Diversity in Human Interactions: The Tapestry of America

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When people who interact do not share the same abilities, orientations, or beliefs, the results are often disastrous, leaving everyone involved feeling misunderstood, underappreciated, and resentful. Why does this happen? How can we find and focus on the strengths in our differences, rather than the weaknesses? How can we accept that our differences bring with them different ways of looking at a problem, and that these different ways of looking at things lead to unique, and sometimes conflicting, solutions to problems?

In this volume, editors John D. Robinson and Larry C. James have assembled renowned leaders, scholars, and educators in order to show how these differences can facilitate, not hinder, our progress. They provide thought-provoking and insightful essays about how having different physical abilities, sexual orientations, races, and religions affects how people interact. Each chapter is written by a member of a different group and presents real-life stories about interactions within that group. The universality of these stories allows the reader to empathize with diverse points of view, generating material for group discussion and debate. The book's aim is to enrich interactions among different types of people by exploring how our differences can shape our perceptions of events in particular and life in general by focusing on the strengths in our diversity, rather than the conflicts brought about by it.

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Editorial Reviews

From the Publisher
"Given the richness of the topic, it becomes impossible to include every issue or group in one succinct book. Rather, each chapeter should be thought of as a 'snapshot' of a particular group. Still this insightful group book manages to include much highly useful information, and serves as a valuable aid in better understanding issues of difference. While this book accomplishes its scholarly purpose in describing the many colors of diverse tapestry of America, it was refreshing to find this work accomplished in a colorful manner as well."—APA Division 44 Newsletter, Lisa Orban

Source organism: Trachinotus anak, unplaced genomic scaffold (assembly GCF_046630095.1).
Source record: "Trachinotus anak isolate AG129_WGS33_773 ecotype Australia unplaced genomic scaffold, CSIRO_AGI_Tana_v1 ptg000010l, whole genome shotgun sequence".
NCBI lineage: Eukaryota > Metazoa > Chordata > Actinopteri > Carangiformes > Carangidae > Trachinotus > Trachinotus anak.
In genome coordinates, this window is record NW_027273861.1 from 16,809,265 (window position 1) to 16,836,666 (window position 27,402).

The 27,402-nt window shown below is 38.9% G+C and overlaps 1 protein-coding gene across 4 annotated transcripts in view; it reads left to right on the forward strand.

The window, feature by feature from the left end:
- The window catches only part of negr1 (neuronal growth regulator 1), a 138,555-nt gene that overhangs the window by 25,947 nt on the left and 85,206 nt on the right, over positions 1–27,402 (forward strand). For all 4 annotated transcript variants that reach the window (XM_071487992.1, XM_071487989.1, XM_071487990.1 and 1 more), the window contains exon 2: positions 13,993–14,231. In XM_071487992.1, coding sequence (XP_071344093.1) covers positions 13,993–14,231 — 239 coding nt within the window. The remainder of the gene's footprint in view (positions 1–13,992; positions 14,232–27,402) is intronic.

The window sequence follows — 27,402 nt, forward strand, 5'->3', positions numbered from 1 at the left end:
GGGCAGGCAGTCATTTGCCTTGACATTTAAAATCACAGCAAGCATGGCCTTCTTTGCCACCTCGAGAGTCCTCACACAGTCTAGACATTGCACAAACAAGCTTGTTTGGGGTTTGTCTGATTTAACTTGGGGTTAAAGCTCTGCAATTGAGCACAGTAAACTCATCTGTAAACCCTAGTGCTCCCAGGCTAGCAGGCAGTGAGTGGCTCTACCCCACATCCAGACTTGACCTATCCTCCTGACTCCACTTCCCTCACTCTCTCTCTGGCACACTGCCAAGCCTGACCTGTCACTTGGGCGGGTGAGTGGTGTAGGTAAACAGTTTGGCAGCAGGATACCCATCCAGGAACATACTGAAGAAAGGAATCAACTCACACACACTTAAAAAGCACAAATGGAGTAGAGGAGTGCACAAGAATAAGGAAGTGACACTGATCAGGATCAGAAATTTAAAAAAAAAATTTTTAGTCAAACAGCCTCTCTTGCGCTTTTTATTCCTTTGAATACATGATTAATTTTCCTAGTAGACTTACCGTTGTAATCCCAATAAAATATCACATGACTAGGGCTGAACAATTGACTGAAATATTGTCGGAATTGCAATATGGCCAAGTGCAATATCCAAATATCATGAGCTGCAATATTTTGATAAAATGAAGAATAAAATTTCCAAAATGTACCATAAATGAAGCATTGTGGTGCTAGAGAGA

"A starting point is needed for someone who is unfamiliar with diversity issues and wants to begin to learn. Diversity in Human Interactions is an excellent starting point...Diversity in Human Interactions was written as an introductory textbook for the study of individual differences, and its purpose is to foster open and frank discussion of the issues surrounding diversity. This book accomplishes this purpose well."— Gordon C. Nagayama Hall, Ph.D., Department of Psychology, University of Oregon

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Product Details

  • ISBN-13: 9780195143904
  • Publisher: Oxford University Press, USA
  • Publication date: 11/28/2003
  • Edition description: New Edition
  • Pages: 240
  • Lexile: 1380L (what's this?)
  • Product dimensions: 9.30 (w) x 6.40 (h) x 1.10 (d)

Meet the Author

Georgetown University School of Medicine

Walter Reed Army Medical Center in Washington

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Table of Contents

Introduction: Weaving the Tapestry, John D. Robinson and Larry C. James
1. What Difference Does a Difference Make? Societal Privilege, Disadvantage, and Discord in Human Relationships?, Beverly Greene
2. Becoming Americano: Has the Sleeping Giant Awakened?, Miguel A. Ybarra
3. The African Diaspora, A. Toy Caldwell-Colbert, Jessica Henderson-Daniel, and G. Rita Dudley-Grant
4. People of Asian Descent: Beyond Myths and Stereotypes, Asuncion Miteria Austria
5. On Native Soil: The Forgotten Race: American Indians, Diane J. Willis and Dolores Subia BigFoot
6. Na K-anaka Maoli: The Indigenous People of Hawai'i, Cynthia Kanoelani Kenui
7. A Place for God's Children: On Becoming Biracial in America, Dawn L. Cannon
8. The Wisdom of Years: Understanding the Journey of Life, William E. Haley et al.
9. Under a Rainbow Flag: The Diversity of Sexual Orientation, Douglas C. Haldeman and Robin A. Buhrke
10. One God, One Faith, One Humanity, Steven M. Tovian, Bowyer G. Freeman, and Abdul R. Muhammad
11. The Visible and the Invisible, Irene W. Leigh and Patrick J. Brice
12. The Enriching Experience, Samuel M. Turner and Deborah C. Beidel

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